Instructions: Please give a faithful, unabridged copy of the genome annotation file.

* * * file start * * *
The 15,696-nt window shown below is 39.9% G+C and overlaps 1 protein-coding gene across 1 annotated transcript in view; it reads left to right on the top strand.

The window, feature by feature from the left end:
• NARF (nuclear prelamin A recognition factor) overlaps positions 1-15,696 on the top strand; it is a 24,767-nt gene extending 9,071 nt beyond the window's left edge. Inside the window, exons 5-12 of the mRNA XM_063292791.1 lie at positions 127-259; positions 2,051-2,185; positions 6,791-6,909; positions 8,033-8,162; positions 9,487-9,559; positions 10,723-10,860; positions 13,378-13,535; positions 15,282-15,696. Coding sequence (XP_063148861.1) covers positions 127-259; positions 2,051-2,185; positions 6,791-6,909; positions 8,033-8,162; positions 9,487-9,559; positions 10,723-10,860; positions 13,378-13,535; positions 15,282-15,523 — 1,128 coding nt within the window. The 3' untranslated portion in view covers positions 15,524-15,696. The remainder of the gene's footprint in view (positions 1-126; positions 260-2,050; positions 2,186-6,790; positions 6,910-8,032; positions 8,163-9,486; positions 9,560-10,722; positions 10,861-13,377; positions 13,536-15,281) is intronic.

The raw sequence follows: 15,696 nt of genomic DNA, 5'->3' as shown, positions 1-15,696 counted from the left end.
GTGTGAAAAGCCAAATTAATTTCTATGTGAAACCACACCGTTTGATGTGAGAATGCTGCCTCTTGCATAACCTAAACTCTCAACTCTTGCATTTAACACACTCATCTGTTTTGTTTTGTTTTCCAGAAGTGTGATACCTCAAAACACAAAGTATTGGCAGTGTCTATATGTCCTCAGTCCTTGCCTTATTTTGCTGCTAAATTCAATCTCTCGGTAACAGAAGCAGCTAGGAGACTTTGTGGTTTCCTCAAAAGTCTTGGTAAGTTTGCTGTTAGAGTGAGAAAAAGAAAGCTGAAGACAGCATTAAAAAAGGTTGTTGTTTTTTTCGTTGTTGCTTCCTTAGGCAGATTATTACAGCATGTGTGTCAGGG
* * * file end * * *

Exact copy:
The 15,696-nt window shown below is 39.9% G+C and overlaps 1 protein-coding gene across 1 annotated transcript in view; it reads left to right on the top strand.

The window, feature by feature from the left end:
• NARF (nuclear prelamin A recognition factor) overlaps positions 1-15,696 on the top strand; it is a 24,767-nt gene extending 9,071 nt beyond the window's left edge. Inside the window, exons 5-12 of the mRNA XM_063292791.1 lie at positions 127-259; positions 2,051-2,185; positions 6,791-6,909; positions 8,033-8,162; positions 9,487-9,559; positions 10,723-10,860; positions 13,378-13,535; positions 15,282-15,696. Coding sequence (XP_063148861.1) covers positions 127-259; positions 2,051-2,185; positions 6,791-6,909; positions 8,033-8,162; positions 9,487-9,559; positions 10,723-10,860; positions 13,378-13,535; positions 15,282-15,523 — 1,128 coding nt within the window. The 3' untranslated portion in view covers positions 15,524-15,696. The remainder of the gene's footprint in view (positions 1-126; positions 260-2,050; positions 2,186-6,790; positions 6,910-8,032; positions 8,163-9,486; positions 9,560-10,722; positions 10,861-13,377; positions 13,536-15,281) is intronic.

The raw sequence follows: 15,696 nt of genomic DNA, 5'->3' as shown, positions 1-15,696 counted from the left end.
GTGTGAAAAGCCAAATTAATTTCTATGTGAAACCACACCGTTTGATGTGAGAATGCTGCCTCTTGCATAACCTAAACTCTCAACTCTTGCATTTAACACACTCATCTGTTTTGTTTTGTTTTCCAGAAGTGTGATACCTCAAAACACAAAGTATTGGCAGTGTCTATATGTCCTCAGTCCTTGCCTTATTTTGCTGCTAAATTCAATCTCTCGGTAACAGAAGCAGCTAGGAGACTTTGTGGTTTCCTCAAAAGTCTTGGTAAGTTTGCTGTTAGAGTGAGAAAAAGAAAGCTGAAGACAGCATTAAAAAAGGTTGTTGTTTTTTTCGTTGTTGCTTCCTTAGGCAGATTATTACAGCATGTGTGTCAGGG